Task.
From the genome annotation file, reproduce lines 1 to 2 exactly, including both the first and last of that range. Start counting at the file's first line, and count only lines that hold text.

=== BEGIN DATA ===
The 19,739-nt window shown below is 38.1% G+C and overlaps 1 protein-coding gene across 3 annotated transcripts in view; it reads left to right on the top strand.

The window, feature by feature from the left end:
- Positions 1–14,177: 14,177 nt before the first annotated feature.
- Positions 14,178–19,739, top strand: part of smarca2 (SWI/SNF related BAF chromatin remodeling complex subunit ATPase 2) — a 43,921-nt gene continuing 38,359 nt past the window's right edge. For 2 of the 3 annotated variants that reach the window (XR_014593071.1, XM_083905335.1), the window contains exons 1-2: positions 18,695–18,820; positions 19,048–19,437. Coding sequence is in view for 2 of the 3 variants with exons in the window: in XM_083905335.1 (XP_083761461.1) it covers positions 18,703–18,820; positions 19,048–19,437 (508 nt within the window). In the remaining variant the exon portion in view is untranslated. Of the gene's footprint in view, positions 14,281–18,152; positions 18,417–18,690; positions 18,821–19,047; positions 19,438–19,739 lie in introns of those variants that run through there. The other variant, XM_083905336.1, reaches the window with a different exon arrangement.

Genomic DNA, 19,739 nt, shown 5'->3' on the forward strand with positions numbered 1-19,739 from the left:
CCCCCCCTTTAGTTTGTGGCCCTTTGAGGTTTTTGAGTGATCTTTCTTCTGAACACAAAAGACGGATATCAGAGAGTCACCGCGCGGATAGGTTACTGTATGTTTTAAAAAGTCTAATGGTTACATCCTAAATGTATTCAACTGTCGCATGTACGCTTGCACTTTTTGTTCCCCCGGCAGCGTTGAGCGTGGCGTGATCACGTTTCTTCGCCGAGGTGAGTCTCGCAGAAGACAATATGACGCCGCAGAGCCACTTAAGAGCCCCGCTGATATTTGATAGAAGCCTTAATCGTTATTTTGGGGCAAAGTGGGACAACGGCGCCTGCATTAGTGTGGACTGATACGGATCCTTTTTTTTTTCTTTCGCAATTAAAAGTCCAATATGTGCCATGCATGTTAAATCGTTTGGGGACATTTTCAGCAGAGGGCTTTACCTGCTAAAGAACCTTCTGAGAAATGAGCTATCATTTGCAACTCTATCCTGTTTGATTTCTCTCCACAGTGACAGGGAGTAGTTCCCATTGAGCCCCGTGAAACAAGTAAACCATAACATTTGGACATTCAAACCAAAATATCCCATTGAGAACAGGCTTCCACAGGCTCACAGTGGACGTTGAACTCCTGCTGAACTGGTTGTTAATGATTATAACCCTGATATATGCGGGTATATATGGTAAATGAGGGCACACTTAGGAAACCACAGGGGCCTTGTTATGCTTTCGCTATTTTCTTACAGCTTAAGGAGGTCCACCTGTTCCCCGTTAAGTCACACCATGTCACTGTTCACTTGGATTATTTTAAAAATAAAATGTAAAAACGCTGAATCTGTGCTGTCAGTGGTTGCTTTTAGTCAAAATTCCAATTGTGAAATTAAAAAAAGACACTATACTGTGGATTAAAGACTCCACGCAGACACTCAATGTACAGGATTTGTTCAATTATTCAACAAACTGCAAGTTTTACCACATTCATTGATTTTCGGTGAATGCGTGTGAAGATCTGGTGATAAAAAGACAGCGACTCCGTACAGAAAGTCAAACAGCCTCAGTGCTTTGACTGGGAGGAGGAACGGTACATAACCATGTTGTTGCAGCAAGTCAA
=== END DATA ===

The 19,739-nt window shown below is 38.1% G+C and overlaps 1 protein-coding gene across 3 annotated transcripts in view; it reads left to right on the top strand.

The window, feature by feature from the left end: